10/11/2020 10:35 EDT | Updated 10/11/2020 10:44 EDT

Toronto, Vancouver Jobless Rates Now Among Highest In Canada

The cities that once were the engines of Canadian job growth are underperforming badly in the age of COVID-19.

mikeinlondon via Getty Images
A streetcar runs down Toronto's Spadina Ave. in this file photo taken Sept. 9, 2014. Toronto had the highest unemployment rate of any metro area in Canada in September.

There’s no such thing these days as a “great place to find a job,” but if you need one fast in the pandemic, forget Toronto or Vancouver. You’d be better off in Manitoba or Saskatchewan.

The pandemic shutdowns have turned Canada’s job markets upside down, and the previous engines of job growth ― the big cities ― are sputtering while some previously sluggish smaller centres have come out looking surprisingly strong.

At 12.8 per cent, Toronto has the highest unemployment rate of any of the 33 metro areas tracked monthly by Statistics Canada, edging out Calgary and Edmonton at 12.6 per cent.

Watch: Spain sees highest youth unemployment rate in Europe as pandemic takes toll. Story continues below.

This prompted Toronto to plunge 21 spots on the latest Labour Market Report Card from BMO Economics, to 30th out of 33 cities.

Vancouver, with a jobless rate of 11.1 per cent, ranked one spot below at 31st, a decline of 19 spots. Montreal’s jobless rate is also well above the national average, at 10.7 per cent, and it ranked 21st in the BMO report.

Peterborough, Ont., claimed the unenviable title of worst job market.

BMO Economics

The BMO ranking looks not only at the unemployment rate, but other factors such as the share of the population that has a job and how many jobs were created over the past year.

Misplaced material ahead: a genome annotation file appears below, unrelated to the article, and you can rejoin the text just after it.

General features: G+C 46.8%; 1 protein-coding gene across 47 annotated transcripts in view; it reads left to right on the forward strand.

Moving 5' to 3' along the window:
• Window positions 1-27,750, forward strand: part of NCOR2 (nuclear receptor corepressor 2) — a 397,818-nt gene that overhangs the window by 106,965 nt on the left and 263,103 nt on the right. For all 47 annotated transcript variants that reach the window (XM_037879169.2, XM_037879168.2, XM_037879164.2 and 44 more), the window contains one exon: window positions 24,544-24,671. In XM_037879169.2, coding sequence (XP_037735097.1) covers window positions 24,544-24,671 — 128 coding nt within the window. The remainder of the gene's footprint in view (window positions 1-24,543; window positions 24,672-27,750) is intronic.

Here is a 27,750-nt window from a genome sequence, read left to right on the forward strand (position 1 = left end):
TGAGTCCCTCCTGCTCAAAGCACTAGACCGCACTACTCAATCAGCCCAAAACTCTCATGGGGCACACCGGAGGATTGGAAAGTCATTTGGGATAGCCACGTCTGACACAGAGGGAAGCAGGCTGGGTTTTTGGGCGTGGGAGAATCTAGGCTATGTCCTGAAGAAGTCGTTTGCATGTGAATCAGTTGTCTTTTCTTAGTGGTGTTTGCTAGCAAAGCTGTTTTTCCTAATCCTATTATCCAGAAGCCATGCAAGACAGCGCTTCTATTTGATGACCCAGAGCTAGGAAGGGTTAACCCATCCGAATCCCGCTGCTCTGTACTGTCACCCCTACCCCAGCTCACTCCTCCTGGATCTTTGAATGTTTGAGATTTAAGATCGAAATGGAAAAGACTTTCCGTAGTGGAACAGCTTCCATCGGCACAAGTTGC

“There has been a shake-up at the city level, as larger centres have taken the brunt of the losses,” BMO economist Robert Kavcic wrote in a report titled “Big City Blues.”

Many of the industries that have seen the largest declines are particularly concentrated in the larger cities, such as hotels, restaurants, major league sports and air travel. 

Southern Ontario’s smaller cities are reliant on trade with the U.S., which is down about 10 per cent compared to last year. And Alberta’s cities continue to struggle with the collapse of oil prices.

Kavcic noted that Manitoba is the winner provincially, having lost “just” 1.8 per cent of all its jobs, compared to 3.7 per cent for Canada as a whole. 

HuffPost Canada/BMO Economics

At the top of BMO’s rankings are a bunch of unlikely heroes ― smaller cities in Quebec, the Maritimes and Prairies that haven’t been hit as hard by the lockdowns, and have held up better economically.

In what can only be described as an improbable turnaround, Trois-Rivières, Que., ranks as the best place for work in BMO’s report card. 

BMO Economics

Remarkably, a few of the cities at the top of the list actually appear to have more jobs today than they did a year ago. Employment in London, Ont., ranking eighth on the list, is 2.3 per cent higher than a year ago. Its housing market is soaring this fall, with the average house price up a stunning 28 per cent in the past year. Real-estate agents credit a wave of new residents coming in from Toronto.

But will all this last, or is this just a temporary blip during the pandemic? Not even the most confident experts are willing to take a bet on that yet.

“[W]e won’t dwell on the current rankings given major swings in the data (smaller cities can look wonky even in the most stable of times),” Kavcic wrote.

Still, you might want to widen your job search to include Winnipeg and Halifax these days. You never know.

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